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Development Neurocognition Disorders

Themes and actions

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Team webmaster : Véronique BOULENGER, Florence CHENU

Embodied cognition in native and foreign language

  Contact person
Veronique BOULENGER , Claudio BROZZOLI , Jennifer KRZONOWSKI , Alice Catherine ROY

Scientific framework and objectives

In the last two decades, embodied cognition theories have offered a new perspective on the relationship between language and the brain. It is now well established that our phonological and lexical representations are enriched by the sensorimotor experiences of our body with the environment. At the semantic level, processing of action words activates the motor cortex (Boulenger et al., 2009; Hauk et al., 2004) and can also interfere with or facilitate movement execution (Boulenger et al., 2006, 2008). At the phonological level, studies using passive listening revealed motor resonance of perceived phonemes (Roy et al., 2008); somatotopy of place of articulation was even reported in the premotor cortex (Pulvermüller et al., 2006). More recently, this relationship between language and the motor system has been extended to syntax: studies have indeed suggested the existence of a supramodal syntax, governing both language and action (Brozzoli et al., 2019; Roy et al., 2013). In this framework, we follow two lines of research:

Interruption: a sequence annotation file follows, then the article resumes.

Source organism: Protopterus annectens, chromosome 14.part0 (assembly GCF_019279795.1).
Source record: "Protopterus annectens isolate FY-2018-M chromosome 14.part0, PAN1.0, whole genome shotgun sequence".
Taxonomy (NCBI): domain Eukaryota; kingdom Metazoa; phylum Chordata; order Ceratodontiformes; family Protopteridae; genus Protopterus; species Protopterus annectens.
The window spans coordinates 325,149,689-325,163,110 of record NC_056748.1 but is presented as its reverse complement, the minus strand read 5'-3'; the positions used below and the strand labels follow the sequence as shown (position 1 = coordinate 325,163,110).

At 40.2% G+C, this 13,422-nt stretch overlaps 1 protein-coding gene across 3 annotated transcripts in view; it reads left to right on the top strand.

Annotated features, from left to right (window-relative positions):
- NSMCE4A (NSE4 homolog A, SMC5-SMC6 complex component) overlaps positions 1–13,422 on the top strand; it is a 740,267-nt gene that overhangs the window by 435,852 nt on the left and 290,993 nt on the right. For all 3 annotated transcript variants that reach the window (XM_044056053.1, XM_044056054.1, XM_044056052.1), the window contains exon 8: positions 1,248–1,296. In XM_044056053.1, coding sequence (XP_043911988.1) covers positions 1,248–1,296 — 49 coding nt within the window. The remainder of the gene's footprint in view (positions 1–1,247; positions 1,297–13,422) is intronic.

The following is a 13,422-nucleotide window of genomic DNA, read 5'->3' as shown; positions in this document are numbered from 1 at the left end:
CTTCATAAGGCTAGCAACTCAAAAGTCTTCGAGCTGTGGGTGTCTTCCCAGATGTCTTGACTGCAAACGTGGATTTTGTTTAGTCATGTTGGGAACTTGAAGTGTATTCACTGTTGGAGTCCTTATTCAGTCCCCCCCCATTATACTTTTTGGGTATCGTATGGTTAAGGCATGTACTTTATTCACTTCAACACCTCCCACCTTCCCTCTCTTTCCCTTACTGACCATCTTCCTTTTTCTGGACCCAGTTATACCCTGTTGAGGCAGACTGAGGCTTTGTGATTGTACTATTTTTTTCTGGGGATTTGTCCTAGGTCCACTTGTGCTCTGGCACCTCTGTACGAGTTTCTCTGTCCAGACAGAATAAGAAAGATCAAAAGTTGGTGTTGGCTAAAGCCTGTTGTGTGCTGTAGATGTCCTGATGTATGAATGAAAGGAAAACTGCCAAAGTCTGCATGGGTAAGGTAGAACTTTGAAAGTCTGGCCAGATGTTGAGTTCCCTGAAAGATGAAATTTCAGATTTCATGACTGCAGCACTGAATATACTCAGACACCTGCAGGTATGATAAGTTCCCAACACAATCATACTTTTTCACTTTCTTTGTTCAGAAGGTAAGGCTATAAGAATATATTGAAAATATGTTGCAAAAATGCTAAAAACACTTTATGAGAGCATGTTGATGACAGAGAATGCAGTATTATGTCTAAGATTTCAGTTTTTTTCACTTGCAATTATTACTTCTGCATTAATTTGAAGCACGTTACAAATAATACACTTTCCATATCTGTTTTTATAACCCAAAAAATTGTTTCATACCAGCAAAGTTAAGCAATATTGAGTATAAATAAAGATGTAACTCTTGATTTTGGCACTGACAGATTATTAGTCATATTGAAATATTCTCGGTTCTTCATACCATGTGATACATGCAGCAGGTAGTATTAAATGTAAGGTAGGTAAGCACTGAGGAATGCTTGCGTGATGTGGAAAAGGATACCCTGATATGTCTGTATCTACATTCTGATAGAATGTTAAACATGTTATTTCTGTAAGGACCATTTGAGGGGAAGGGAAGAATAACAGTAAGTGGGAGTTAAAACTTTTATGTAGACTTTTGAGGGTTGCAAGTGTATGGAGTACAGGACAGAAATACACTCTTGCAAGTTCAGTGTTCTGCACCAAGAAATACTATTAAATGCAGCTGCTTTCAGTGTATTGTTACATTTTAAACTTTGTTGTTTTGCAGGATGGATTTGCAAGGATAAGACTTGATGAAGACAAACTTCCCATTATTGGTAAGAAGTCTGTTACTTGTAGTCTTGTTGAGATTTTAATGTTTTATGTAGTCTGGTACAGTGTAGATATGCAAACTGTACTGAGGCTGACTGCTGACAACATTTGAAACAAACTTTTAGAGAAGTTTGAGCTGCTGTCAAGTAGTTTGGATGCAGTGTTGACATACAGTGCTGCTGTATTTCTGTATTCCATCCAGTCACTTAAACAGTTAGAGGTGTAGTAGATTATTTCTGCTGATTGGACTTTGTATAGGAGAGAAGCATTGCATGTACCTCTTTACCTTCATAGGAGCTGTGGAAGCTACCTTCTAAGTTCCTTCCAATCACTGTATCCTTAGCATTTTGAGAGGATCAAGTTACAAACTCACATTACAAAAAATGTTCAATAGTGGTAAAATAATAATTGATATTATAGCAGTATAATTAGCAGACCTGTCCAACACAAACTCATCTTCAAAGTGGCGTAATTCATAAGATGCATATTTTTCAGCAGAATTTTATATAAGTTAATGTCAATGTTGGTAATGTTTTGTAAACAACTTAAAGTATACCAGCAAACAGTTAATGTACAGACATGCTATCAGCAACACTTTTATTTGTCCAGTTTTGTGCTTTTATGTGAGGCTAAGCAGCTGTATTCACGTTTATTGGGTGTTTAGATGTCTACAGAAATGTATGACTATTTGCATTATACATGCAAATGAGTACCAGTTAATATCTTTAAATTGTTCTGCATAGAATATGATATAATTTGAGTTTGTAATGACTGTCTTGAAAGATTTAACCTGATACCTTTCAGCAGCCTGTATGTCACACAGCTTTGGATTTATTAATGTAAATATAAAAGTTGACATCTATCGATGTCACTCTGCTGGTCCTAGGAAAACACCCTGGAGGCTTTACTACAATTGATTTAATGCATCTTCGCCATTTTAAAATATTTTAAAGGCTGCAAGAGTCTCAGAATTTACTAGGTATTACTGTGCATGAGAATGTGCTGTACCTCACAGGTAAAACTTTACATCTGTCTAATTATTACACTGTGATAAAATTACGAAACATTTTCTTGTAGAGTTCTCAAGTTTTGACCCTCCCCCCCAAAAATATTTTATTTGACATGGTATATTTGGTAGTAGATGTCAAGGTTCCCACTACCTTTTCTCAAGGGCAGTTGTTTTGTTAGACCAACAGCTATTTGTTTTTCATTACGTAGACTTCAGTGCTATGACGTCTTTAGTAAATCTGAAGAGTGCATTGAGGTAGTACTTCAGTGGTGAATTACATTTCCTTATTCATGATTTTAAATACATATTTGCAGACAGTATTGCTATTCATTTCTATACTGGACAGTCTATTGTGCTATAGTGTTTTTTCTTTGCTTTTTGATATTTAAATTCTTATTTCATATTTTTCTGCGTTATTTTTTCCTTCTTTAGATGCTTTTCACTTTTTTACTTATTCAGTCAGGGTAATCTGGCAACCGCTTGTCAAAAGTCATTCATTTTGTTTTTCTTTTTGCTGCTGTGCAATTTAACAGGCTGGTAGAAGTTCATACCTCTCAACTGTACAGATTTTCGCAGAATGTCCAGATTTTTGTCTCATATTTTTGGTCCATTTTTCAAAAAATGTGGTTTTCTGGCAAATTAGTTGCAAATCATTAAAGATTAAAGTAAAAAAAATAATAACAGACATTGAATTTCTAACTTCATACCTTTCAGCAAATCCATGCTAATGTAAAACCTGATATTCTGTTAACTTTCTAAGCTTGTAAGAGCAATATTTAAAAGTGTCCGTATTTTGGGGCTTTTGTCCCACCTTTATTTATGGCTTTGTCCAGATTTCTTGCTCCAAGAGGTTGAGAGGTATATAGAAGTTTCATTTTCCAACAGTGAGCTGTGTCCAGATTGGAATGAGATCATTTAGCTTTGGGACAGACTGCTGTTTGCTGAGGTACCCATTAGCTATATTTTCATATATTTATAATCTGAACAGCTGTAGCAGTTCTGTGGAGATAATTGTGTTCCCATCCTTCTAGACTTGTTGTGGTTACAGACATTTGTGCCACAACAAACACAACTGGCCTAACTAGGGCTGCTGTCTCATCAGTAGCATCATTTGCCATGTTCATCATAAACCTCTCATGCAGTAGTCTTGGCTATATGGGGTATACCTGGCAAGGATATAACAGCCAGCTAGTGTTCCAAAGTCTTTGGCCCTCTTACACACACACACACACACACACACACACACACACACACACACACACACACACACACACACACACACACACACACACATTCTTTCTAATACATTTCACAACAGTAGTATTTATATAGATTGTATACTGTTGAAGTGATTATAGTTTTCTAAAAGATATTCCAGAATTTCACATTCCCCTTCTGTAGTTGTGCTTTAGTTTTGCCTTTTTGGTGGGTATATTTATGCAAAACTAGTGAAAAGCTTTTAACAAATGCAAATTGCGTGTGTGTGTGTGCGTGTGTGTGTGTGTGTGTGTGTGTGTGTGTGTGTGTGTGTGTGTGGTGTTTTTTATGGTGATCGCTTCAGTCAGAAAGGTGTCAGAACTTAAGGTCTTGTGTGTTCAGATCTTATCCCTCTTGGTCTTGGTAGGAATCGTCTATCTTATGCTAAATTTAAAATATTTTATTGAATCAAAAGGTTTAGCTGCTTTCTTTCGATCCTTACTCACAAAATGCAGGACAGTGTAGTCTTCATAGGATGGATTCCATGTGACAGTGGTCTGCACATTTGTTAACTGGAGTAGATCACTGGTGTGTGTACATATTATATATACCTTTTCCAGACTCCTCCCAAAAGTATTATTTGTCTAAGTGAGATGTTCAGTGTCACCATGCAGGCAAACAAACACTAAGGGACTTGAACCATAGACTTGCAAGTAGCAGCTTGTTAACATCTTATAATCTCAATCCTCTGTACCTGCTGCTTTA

1. Embodied cognition in foreign language learning
  2. Syntax in language and action

The first line of research (ANR project AnchorFL) deals with embodied cognition in foreign language, with a focus on phonological processing as well as on semantic processing of action verbs. At the phonological level, we aim at determining whether cued speech can help discrimination of phonemes from a foreign language, and if so, whether the facilitation results from a better somatotopy of newly-learned phonemes (as examined with fMRI). At the semantic level, we are interested in the learning of action verbs and investigate whether observing and/or imitating gestures contribute to better verb recall, which may be reflected by stronger involvement of the motor cortex (EEG and kinematic recordings).

The second line of research, conducted withhin a project coordinated by C. Brozzoli (IMPACT-CRNL INSERM U1028 - CNRS UMR5292), aims at investigating the links between linguistic and motor syntax. More precisely, we aim at determining 1) to what extent tool-use shares cognitive and neural substrates with syntactic procesing (fMRI studies), and 2) whether tool-use training can improve syntactic skills, especially for complex structures such as object-relative clauses (PhD work by S. Thibault, (IMPACT-CRNL INSERM U1028 - CNRS UMR5292).

  Financial support
  • Appel à Projets Pluridisciplinaires Interne (APPI)
    Embodied cognition in second language processing: an fMRI study
    Université Lyon 2
  • ANR Projet de Recherche Collaborative
    AnchorFL: Anchoring Foreign Language Learning
    Agence Nationale de la Recherche

  • Brozzoli, C., Roy, A., Lidborg, L., Lövden, M., 2019, "Language as a tool: motor proficiency using a tool predicts individual linguistic abilities", Frontiers in Psychology, doi: 10.3389/fpsyg.2019.01639
  • Thibault, S., Boulenger, V., Roy, A., Brozzoli, C., 2019, "Tool-use triggers improvements in syntactic abilities", Cogntive Neuroscience Society meeting, San Francisco, 23-26 march
  • Thibault, S., Boulenger, V., Roy, A., Brozzoli, C., 2019, "Neural resources shared by language and tool-use: a basis for tool-use benefits over syntactic abilities", Society for Neuroscience, Chicago, USA, 19-23 octobre

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